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Food and rationing

Advertisement in The Sphere, 23 March 1918

Advertisement for JC Vickery sugar boxes for taking sugar to restaurants and cafés when rationing came into force in 1918

Food shortages and rationing would increasingly impact on peoples’ daily lives as the war progressed. Prior to the conflict, Britain had relied on foreign imports for around 60% of its food, some coming from Germany and Austria. But the ruthless German strategy of using U-boats to target merchant ships resulted in an average of 300,000 tonnes of Britain-bound shipping being sunk every month, while a poor American harvest in 1916 served to exacerbate the situation.

To counteract the effects of the “submarine menace”, the government encouraged the population to save food, while also increasing production at the same time. A Cabinet Committee on Food Supplies, formed on 7 August 1914, aimed to fix maximum prices for key commodities; hoarding was strongly discouraged. In December 1916, the Ministry of Food was established, headed by Lord Devonport, and later by Lord Rhondda, as Food Controller. Its aim was to promote voluntary rationing and appealed to citizens to restrict their consumption to a weekly maximum of 4lb of bread, 2½ lb of meat and ½lb of sugar. Sir Arthur Yapp, Director of Food Economy, devised a campaign to discourage waste; householders could receive a badge (printed with “I Eat Less Bread”) and a certificate announcing their commitment to the cause.

Growing vegetables was also encouraged and any convenient plot of land was given over to cultivation — even the flowerbeds at Buckingham Palace. The feeding of stray dogs was forbidden, while people who kept pet dogs were regarded by some as draining valuable food sources. The first National Kitchen, an economical, mass-catering initiative to provide affordable and nutritious meals for the poor and war workers, was opened in May 1917.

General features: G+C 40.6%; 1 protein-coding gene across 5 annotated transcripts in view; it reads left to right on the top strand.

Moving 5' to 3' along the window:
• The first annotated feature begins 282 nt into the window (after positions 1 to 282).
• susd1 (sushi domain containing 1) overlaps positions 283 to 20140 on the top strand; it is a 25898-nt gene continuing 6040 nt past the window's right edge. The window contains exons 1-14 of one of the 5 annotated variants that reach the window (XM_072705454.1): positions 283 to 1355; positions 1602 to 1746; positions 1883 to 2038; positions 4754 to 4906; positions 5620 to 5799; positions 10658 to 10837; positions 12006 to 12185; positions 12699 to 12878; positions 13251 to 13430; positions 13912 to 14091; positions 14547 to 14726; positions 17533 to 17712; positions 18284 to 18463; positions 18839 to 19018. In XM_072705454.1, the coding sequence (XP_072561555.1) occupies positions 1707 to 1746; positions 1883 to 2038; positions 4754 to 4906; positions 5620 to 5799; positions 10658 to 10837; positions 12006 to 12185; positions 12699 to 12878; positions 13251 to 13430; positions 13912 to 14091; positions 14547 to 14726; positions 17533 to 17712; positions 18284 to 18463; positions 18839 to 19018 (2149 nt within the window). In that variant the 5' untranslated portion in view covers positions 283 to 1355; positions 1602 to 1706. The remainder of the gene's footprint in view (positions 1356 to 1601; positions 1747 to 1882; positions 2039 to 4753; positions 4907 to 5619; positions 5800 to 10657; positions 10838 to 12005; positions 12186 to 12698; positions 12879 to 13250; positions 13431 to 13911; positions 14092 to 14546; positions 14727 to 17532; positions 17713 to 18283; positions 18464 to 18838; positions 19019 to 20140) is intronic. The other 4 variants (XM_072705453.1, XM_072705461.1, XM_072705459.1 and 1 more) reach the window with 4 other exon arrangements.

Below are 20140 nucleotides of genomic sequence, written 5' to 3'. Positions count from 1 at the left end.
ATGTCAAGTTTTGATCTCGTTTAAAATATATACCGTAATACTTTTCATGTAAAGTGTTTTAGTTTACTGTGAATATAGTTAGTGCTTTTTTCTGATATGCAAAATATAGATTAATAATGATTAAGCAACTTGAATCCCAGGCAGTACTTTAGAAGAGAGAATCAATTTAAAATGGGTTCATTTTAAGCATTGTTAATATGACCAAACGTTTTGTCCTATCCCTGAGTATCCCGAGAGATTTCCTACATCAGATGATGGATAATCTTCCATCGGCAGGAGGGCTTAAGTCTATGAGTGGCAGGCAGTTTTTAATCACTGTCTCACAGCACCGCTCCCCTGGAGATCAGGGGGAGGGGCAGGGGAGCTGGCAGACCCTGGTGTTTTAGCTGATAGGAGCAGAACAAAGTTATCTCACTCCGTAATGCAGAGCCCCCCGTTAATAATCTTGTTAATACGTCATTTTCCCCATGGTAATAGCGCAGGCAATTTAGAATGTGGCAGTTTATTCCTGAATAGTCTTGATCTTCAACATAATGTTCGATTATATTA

Magazines began to publish recipes for economical dishes. The Bystander’s cookery column offered increasingly frugal ideas and food manufacturers such as Oxo advised on creating tasty meals using the most basic of ingredients enhanced by their product.

In February 1918, the threat of perilously severe shortages hastened a move towards compulsory rationing, first in London and the Home Counties before affecting the rest of the country. Meats, fats and sugars were all rationed and householders allocated a particular grocer or butcher to ensure equal distribution. The Sphere printed diagrams on how to dig an allotment to supplement the rations.

The wartime measures taken to guarantee food supply resulted in a nation that remained relatively well nourished. In Germany, however, food shortages brought the country close to starvation and were a decisive factor in the eventual Allied victory.